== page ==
Lemelson Pinot Noir Stermer Vineyard 2012
Pinot Noir from Oregon
Stermer Vineyard sits across the street from Lemelson Winery just outside the town of Carlton. Farmed organically since it was planted in 1997, it produces rich wines that are structured and vibrant in youth but evolve to become lovely, earthy balanced wines.
International Wine Cellar - "Bright ruby-red. Powerful, smoke-accented blackberry, cherry and rose pastille scents are lifted by a zesty mineral quality and a touch of Asian spices. Fleshy, palate-staining red and dark berry flavors show excellent depth and energy, with notes of cola, vanilla and black cardamom coming up slowly. Finishes supple and very long, with repeating spiciness, round tannins and superb length."
Lemelson Vineyards has quickly established themselves in the top tier of wineries producing some of the world's finest Pinot Noir. Eric Lemelson's strong commitment to sustainable agriculture, combined with a winery that blends the latest technical innovations with respect for centuries-old winemaking tradition, reflects the high level of quality that increasingly characterize Oregon wines. An Oregonian since the late 1970s, Lemelson's first career was not as a farmer, but as an environmental lawyer with a strong commitment to "green" principles. His father was the late Jerome Lemelson, one of the 20th century's most successful and prolific independent inventors. Eric Lemelson fell in love with Pinot Noir's subtle flavors and distinct textures early in the 1990s. He planted his first vineyard in 1995, five years after moving to a Yamhill County farm from Portland, where he had lived since 1979. Two years later, realizing that he loved the work involved in growing winegrapes, he planted an additional 30 acres of Pinot Noir and began planning for construction of a sophisticated, gravity flow winery. The winery's first vintage (1999) of Pinot Noir, Chardonnay, Pinot Gris and Rose was released in October 2001. View all Lemelson Wines
About Other OregonView a map of Other Oregon wineries
Like many other states, Oregon itself is an AVA of note. An Oregon wine can simply state "Oregon" as its place of origin, which typically means the grapes came from multiple smaller AVAs within the state.
Beyond the main AVAs of Oregon, like Willamette Valley, Rogue and Umpqua, smaller regions are gaining ground. Some you may see on the label include:
Walla Walla Valley AVA– these are most often associated with Washington State, but technically they run over the state lines into Oregon. Most wineries only use a small fraction of grapes from the Oregon side in order to maintain a Washington State wine, but you may see some Oregon producers sourcing grapes from those small overlapping AVAs.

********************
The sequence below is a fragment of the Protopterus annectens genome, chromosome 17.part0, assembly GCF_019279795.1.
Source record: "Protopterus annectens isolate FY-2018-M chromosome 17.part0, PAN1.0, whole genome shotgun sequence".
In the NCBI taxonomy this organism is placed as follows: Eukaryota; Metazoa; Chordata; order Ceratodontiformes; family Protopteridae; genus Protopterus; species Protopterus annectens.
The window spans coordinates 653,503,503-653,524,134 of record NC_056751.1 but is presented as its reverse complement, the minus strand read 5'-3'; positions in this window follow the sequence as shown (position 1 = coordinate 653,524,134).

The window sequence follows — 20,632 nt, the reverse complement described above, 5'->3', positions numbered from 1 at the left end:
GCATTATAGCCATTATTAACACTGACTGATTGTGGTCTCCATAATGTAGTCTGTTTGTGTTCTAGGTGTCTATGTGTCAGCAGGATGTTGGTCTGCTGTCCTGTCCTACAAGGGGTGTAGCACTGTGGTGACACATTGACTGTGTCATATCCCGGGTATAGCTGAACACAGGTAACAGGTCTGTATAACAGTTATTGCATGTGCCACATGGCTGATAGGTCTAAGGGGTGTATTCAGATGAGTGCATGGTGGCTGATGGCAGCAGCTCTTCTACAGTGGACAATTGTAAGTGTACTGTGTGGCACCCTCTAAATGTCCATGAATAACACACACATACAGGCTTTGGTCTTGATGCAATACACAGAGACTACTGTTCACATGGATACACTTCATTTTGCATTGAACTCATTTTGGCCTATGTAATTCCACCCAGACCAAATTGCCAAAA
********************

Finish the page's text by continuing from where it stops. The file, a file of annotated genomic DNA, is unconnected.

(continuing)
Southern Oregon AVA– encompassing the Rogue and Umpqua Valleys, this AVA is a large area where many producers are experimenting with Syrah.
About OregonOregon has long been an agricultural state, producing everything from hazelnuts to cattle. The Willamette Valley in particular is a fertile basin for all sorts of produce. Not quite pegged as a wine state, in 1965, a UC Davis graduate named David Lett decided that the Willamette's climate mirrored that of Burgundy in France. With that in mind, he decided to plant some Pinot Noir clones to see how they did. And a good gamble it was. The Willamette is now one of the only regions in the world to focus solely on Pinot Noir as its red variety. Also known for Chardonnay and Pinot Gris. The southern part of Oregon has been slower in delving into the world wine market, but has been making excellent strides with their Rhone style varietals, like Syrah and Grenache. There are also coastal regions producing promising wines.
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Alcohol By Volume GuideMost wine ranges from 10-16% alcohol by volume. Some varietals tend to have higher (for example Zinfandel and Cabernet Sauvignon) or lower alcohol levels (Pinot Noir and many white varietals), but there is always some variation from producer to producer. Some wine falls outside of this range, for instance Port weighs in closer to 20%, while Muscat and Riesling are usually a bit below 10%.
Wine Style Guide
Light & Fruity
- Red wines that are more fruit-forward and lighter in tannin and body.
Smooth & Supple
- Medium bodied reds that go down easy, with smooth tannins and supple fruit.
Earthy & Spicy
- Wines where earthy and/or spicy dominate the flavors – typically medium to full body.
Big & Bold
- Full bodied wines that have concentrated fruit and are higher in alcohol and/or tannins. Some need age.